The Case for a Car-Free Future


Cars symbolize freedom for most Americans, and that's no accident. The ubiquity of automobiles is the result of a century-old campaign to make them more-or-less the only way to get around, at the cost of public health, social justice, and taxpayer dollars. It’s time that Americans demanded an end to public subsidies for this failing technology. Let’s invest our resources in alternative, sane forms of mass transit.

How did we get here? In the early decades of the 20th century, automakers ran concerted campaigns to normalize cars, and discourage alternative forms of transportation. Automakers invented the concept of jaywalking, giving cars the right of way on roads and shifting blame for accidents onto pedestrians. They also co-opted paved roads that had been built for bicyclists, and decimated the American trolley system. As historian Brad Snell points out in the PBS documentary Taken for a Ride, auto manufacturers’ thought, "We’ve got 90% percent of the market out there that we can … turn into automobile users. If we can eliminate the rail alternatives, we will create a new market for our cars." (It seems Judge Doom wasn't entirely fictional.)

The industry’s production capacity expanded under the War Production Authority during World War II, and in the post-war economic boom of the 1950s, advertisers convinced Americans that owning an automobile was the apotheosis of personal success and freedom. Meanwhile, Secretary of Defense and former General Motors Vice President Charles E. Wilson supervised the construction of the interstate highway system, making automobiles the main form of long-distance transportation. Auto sales continuously increased, and ultimately monopolized transportation in the United States. In the century since its inception, the auto industry has deftly manipulated public laws, government funding, and consumer sentiment to make their product all but mandatory.

Why is that a problem? For one thing, it's resulted in astronomical petroleum consumption. According to the Union of Concerned Scientists, a science advocacy group, in the United States, “the transportation sector consumes more oil than all other sectors combined,” even though oil extraction is increasingly expensive. In addition to fueling conflicts, U.S. oil consumption is responsible for massive air pollution. In most American cities, at least half the ozone pollution is caused by motor vehicles. Two-thirds of our nation's carbon monoxide emissions come from transportation, and motor vehicles are the source of one-third of U.S. air pollution. That air pollution has consequences. In New York City alone, it causes 6,000 emergency room visits and well over 3,000 deaths annually, and environmental effects range from acid rain to global warming. (Automakers, by the way, have consistently fought against pollution-reducing fuel-efficiency standards.)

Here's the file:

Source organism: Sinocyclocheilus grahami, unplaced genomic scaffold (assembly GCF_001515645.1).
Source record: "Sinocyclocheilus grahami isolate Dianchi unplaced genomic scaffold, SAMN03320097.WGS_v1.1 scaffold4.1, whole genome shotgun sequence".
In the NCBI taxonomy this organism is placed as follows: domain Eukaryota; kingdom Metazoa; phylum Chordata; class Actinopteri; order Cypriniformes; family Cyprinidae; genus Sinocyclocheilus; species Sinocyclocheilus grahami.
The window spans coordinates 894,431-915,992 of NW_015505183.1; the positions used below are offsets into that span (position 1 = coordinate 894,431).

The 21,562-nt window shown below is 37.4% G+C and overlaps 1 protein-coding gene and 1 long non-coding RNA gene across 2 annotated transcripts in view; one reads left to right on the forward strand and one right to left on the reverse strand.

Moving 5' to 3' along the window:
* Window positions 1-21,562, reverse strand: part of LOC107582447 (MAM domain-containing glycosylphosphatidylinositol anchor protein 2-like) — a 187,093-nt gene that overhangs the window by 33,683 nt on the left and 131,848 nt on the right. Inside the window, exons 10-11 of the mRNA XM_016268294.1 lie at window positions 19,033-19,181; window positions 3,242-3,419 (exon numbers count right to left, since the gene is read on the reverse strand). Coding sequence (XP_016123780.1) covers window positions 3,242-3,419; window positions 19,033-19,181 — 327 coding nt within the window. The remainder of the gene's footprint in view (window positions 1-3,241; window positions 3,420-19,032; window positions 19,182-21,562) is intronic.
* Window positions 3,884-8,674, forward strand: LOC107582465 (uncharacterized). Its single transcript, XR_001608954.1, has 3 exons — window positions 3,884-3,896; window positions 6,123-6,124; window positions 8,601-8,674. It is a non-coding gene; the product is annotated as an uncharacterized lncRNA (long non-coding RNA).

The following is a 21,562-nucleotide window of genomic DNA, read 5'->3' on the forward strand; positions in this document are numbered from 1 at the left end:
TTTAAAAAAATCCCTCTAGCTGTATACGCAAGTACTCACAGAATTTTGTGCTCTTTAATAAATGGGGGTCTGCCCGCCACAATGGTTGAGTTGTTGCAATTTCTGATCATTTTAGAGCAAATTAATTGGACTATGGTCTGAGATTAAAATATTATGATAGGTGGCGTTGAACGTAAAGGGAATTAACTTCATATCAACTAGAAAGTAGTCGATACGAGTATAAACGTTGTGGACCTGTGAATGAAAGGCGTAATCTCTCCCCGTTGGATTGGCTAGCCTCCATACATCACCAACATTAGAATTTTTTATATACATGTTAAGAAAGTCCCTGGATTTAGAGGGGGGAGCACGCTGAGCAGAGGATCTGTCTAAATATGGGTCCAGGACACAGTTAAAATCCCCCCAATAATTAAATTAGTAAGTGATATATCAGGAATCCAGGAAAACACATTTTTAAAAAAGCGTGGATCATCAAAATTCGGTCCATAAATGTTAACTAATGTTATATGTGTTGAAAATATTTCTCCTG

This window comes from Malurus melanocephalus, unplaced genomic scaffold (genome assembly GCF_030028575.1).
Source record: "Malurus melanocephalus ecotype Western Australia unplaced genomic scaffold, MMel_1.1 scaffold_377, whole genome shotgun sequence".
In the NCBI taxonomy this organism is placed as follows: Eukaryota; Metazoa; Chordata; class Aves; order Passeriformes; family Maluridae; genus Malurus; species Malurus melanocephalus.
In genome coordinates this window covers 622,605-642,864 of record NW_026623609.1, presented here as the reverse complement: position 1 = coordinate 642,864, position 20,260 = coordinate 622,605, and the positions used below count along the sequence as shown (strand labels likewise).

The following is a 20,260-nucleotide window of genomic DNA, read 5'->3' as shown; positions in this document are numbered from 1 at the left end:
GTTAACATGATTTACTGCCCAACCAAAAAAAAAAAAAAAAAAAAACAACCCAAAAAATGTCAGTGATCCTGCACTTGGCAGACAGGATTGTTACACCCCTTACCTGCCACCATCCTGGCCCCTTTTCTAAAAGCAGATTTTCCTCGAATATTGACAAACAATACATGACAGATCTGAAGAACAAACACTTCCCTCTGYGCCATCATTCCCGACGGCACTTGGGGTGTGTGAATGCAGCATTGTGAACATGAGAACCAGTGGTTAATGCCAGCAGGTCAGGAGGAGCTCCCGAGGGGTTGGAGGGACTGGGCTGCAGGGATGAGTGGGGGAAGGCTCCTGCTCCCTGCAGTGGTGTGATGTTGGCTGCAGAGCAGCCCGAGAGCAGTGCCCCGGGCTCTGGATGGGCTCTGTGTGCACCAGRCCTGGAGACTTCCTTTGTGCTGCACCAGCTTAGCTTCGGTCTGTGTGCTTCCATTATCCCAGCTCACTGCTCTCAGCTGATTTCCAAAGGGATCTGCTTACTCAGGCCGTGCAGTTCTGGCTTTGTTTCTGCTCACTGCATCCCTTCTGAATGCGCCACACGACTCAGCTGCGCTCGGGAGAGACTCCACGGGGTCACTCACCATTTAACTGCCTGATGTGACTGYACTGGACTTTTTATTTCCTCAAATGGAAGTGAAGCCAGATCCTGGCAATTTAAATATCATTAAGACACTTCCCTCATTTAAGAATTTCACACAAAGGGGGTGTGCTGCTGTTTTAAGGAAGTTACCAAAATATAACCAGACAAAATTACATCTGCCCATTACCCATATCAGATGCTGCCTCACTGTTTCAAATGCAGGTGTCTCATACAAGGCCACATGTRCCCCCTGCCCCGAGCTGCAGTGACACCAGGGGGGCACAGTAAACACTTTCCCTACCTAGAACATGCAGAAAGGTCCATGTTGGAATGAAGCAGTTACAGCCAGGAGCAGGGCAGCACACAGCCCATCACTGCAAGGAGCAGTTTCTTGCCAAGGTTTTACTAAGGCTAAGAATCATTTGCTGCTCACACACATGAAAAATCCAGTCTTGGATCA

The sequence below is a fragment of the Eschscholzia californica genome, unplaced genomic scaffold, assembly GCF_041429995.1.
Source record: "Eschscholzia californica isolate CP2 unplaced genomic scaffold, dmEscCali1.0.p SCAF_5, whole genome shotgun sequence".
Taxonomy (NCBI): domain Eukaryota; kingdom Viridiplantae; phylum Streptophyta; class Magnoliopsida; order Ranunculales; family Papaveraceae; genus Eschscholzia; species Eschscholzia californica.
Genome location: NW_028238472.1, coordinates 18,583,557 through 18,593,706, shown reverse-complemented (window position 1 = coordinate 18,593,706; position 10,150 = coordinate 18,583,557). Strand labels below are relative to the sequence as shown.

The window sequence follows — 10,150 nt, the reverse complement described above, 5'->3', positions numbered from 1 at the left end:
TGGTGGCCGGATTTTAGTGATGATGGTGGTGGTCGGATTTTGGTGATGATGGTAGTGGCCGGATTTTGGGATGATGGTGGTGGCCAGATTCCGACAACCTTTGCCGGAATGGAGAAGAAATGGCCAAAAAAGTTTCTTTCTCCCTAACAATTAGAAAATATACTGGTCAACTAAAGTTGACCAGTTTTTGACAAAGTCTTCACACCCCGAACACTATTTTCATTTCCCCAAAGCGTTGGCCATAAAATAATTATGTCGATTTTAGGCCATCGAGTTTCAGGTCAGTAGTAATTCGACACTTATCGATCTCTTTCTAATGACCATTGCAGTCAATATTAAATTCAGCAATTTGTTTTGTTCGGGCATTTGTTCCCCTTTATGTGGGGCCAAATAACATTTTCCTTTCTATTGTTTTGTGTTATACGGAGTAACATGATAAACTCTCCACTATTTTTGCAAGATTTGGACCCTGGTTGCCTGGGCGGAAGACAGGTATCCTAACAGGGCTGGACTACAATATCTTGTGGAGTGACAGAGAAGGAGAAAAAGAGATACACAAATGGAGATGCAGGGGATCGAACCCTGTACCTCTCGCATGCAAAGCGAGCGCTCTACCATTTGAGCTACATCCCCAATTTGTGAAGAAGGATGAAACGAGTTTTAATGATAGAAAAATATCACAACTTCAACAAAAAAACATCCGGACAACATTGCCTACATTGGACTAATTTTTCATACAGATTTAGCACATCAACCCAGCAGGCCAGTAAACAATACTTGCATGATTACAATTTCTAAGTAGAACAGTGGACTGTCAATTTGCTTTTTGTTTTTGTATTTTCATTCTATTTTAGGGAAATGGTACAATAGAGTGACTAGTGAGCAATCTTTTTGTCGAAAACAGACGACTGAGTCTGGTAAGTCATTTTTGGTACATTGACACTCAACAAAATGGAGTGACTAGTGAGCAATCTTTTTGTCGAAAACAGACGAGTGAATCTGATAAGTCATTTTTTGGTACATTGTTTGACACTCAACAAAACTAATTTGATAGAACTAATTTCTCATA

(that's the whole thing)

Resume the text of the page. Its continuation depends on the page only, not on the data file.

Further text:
A national transportation structure that requires car ownership also hurts the poor. Accounting for things like fuel and upkeep, the real median annual cost of a car is over $9,000. To put this in context, according to the Bureau of Labor Statistics, a family of four living at the federal poverty line would have to spend a third of their income on their car. Since poorer Americans spend a higher proportion of their incomes on automobile ownership, an infrastructure that requires automobiles acts as a regressive tax that punishes the poor, and excludes the very poor from public spaces, like public representatives’ offices, and basic services, like grocery stores.

Cars cost taxpayers as well as consumers. Nationwide, nearly half of the $155 billion cost of road maintenance comes out of general taxes. Since cars need roads like bowling balls need lanes, this public subsidy for roads effectively uses tax dollars to prop up the auto industry. The massive expenditure of public money to support this private market dwarfs the controversial $17 billion bailout of automakers in 2008, though both are instances of privatized profit and socialized cost. 

The monopolization of American transportation by automobiles is not inevitable, and can be changed. Smart planning can change the layout of our communities, to make homes, workplaces, and leisure locations accessible without use of a car, and promote the use of bicycles and mass transit. Europe already boasts car-free cities, and the European Union is planning to ban cars from all major cities by 2050. The rising cost and declining availability of oil will eventually force Americans to do the same. Why not start now? 

While automakers may want to promote cars as liberating agents of consumer freedom, the reality is that automobiles poison our lungs and environment, exclude the poor from public spaces, and extract enormous hidden costs from consumers and taxpayers alike. Rather than supporting the auto industry, Americans deserve to have our public dollars spent on safe, clean, and affordable alternatives. Public transportation should benefit the public, not car companies.